Scientists believe they have evidence of diamonds existing elsewhere in the universe. An exoplanet named 55 Cancri e and a white dwarf (V886 Centauri or BPM 37093) nicknamed Lucy after the song “Lucy in the Sky with Diamonds”. Both interesting, but too much to get into here.

Pricing for diamonds is different than any other gemstone. Their value is determined by cut, clarity, color, and carat weight. I would not know how to give you a range of pricing that is a true comparison. Lab created diamonds are also priced differently – often 40% – 50% less expensive than a mined diamond. The value of the diamond market worldwide hovers around $80 billion.

Do lab created diamonds hold their value? That depends on who you ask. Diamond merchants say no. Those who sell synthetic diamonds say yes. In all honesty, even mined diamonds lose 50% of their value if you try to resell them – unless of course you own something like the Hope Diamond.

My opinion is we buy what we love, what speaks to us. Unless you consider it an investment that is. If you just want to wear it for the aesthetic value, then please yourself and follow your own ethical guidelines.


22 thoughts on “D is for Diamond – #atozchallenge”

    1. Thanks, Lauren. I also found it interesting that the earth’s mantle has cooled enough diamonds may no longer be able to form. We cannot mine and take everything the planet has to offer without repercussions at some point.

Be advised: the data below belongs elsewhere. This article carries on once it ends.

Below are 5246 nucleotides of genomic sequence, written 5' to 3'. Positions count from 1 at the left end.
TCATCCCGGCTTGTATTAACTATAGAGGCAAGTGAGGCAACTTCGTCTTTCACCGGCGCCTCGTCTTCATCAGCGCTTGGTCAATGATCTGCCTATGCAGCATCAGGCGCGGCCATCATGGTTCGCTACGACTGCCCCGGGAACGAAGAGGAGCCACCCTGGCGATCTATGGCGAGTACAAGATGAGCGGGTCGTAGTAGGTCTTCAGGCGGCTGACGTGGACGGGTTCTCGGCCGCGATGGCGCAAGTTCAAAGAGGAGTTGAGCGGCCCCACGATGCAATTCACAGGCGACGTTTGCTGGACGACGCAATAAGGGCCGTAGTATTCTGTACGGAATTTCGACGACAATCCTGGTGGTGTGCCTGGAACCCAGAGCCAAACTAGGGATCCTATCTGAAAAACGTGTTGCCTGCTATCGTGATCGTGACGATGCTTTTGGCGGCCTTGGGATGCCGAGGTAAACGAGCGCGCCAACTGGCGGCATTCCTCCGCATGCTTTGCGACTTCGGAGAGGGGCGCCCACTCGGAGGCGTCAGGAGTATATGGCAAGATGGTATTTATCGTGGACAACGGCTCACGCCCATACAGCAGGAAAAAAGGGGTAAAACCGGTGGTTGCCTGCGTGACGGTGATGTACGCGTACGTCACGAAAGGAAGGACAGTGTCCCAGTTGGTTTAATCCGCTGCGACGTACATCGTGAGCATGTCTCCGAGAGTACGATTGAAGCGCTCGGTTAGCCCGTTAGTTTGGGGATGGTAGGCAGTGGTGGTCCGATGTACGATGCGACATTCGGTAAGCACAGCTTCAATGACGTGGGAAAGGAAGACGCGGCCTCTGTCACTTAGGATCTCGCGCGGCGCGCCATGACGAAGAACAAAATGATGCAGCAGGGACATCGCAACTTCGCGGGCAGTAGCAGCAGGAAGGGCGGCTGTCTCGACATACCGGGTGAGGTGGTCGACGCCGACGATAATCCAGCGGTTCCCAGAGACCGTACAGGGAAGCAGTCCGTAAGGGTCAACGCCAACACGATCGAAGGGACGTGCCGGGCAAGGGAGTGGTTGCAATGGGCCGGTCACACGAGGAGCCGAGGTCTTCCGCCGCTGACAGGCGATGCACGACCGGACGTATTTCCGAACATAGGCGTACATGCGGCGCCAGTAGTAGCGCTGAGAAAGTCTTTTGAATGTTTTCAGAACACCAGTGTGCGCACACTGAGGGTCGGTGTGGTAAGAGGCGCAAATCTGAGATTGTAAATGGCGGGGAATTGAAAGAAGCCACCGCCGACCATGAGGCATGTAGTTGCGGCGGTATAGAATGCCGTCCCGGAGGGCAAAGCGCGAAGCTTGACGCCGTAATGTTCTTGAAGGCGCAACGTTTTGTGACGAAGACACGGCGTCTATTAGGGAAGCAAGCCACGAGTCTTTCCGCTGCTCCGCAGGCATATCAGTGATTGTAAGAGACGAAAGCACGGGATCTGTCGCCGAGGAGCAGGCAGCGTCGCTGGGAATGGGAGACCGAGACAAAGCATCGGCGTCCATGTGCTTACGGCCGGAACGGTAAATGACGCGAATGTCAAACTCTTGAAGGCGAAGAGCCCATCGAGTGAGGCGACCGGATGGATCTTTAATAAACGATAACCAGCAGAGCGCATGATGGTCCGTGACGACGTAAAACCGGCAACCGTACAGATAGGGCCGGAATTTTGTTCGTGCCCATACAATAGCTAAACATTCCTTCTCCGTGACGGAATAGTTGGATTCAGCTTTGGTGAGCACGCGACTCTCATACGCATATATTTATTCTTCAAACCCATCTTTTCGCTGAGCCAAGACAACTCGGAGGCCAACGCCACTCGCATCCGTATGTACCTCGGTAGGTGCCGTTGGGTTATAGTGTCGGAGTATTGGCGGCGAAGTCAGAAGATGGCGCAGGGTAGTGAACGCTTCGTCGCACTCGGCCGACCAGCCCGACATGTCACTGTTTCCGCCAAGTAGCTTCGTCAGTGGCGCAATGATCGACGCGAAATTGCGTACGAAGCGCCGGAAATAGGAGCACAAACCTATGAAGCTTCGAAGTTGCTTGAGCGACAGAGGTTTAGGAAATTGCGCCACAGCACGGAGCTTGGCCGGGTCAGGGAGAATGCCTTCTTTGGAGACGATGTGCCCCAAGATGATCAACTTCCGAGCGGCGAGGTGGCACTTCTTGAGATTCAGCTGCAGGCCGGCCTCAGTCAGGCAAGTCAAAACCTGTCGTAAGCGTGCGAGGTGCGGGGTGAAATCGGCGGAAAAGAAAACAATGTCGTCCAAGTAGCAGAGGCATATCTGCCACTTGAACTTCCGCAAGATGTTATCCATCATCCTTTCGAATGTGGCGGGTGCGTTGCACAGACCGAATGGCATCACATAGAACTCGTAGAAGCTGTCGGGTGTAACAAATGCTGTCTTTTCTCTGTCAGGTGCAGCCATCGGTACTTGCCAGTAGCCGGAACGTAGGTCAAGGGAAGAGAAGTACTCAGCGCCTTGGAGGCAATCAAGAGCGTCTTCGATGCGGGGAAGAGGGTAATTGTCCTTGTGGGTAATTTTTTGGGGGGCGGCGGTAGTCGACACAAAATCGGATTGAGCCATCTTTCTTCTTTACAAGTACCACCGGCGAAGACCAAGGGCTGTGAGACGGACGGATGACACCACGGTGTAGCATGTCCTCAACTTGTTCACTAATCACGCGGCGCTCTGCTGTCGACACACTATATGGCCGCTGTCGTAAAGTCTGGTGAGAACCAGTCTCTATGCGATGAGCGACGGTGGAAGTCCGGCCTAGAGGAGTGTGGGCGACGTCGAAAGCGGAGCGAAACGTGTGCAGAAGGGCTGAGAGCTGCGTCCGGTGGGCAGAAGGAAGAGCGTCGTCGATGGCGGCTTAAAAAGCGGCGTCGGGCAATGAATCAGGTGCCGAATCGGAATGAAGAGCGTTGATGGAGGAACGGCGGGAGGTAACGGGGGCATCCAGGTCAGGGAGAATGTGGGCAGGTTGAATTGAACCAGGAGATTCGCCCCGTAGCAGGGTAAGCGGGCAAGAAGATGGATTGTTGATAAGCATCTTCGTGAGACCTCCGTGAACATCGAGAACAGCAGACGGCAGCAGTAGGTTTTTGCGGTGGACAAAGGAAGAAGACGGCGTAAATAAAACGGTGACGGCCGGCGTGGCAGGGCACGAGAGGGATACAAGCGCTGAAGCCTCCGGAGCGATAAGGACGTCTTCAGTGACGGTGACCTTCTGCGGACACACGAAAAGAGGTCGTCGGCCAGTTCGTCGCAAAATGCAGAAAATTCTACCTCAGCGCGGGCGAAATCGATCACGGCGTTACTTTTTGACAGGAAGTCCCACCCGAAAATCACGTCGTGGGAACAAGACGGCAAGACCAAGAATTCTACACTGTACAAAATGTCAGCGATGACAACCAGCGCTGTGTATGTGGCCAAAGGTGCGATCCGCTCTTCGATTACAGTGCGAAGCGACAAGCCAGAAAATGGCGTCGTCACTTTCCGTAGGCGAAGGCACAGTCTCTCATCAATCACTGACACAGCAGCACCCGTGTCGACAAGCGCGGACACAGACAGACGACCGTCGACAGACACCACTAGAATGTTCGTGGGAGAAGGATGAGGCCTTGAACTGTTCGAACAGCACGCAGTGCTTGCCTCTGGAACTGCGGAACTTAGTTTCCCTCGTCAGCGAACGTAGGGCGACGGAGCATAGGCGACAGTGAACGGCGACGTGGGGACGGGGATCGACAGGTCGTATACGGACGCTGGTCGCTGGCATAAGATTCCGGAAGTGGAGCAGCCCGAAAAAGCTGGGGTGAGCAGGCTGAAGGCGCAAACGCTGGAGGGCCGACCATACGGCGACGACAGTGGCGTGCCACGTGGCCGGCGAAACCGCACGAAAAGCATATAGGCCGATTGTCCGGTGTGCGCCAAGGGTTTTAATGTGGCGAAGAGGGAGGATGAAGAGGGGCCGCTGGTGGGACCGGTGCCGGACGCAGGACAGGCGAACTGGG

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  1. Julie loves diamonds. She has three in a row on her engagement ring, and a half-circle of much smaller stones on her eternity ring. She would choose diamonds above any other gift, I am certain.
    Best wishes, Pete.

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    1. They are beautiful stones. I know people who only wear diamonds and also have friends who refuse to wear them. That’s why I say we should go with what we we are drawn to and what we can afford!


  2. I agree with your conclusion. I’ve known people who hated synthetic diamonds and others who loved them. I have natural diamonds not for any particular reason other than they’re pretty and that’s what was available at the time.

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  3. Thanks Maggie. Once again, I’m going to my shop, where my diamonds are attached to abrasive cutoff wheels. They do make the task of cutting stone and cement much easier. I’m assuming that most of the diamond powder on these wheels is synthetic, but I actually have no idea.

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    1. As soon as I hit publish on this I realized I forgot to mention the commercial use of diamonds in tools and scientific equipment. I am fairly confident they use synthetic diamonds. Mined diamonds are too controlled by the mining and jewelry industry.

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    1. Cubic zirconia is made from zirconium dioxide. They are considered diamond alternatives but are completely different than a diamond and therefore cost much less. A jeweler can easily tell the difference.

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  4. I remember reading a book or article on the way DeBeers managed to market the stone in a way to sell many more diamonds. Fascinating to invent the idea that a girl NEEDS a diamond to feel loved.

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    1. They were very successful in Japan where it had never been the custom. Only about 5% of Japanese engagements involved diamond rings. In the 14 years following the DeBeers ad campaigns, that percentage jumped to 60%.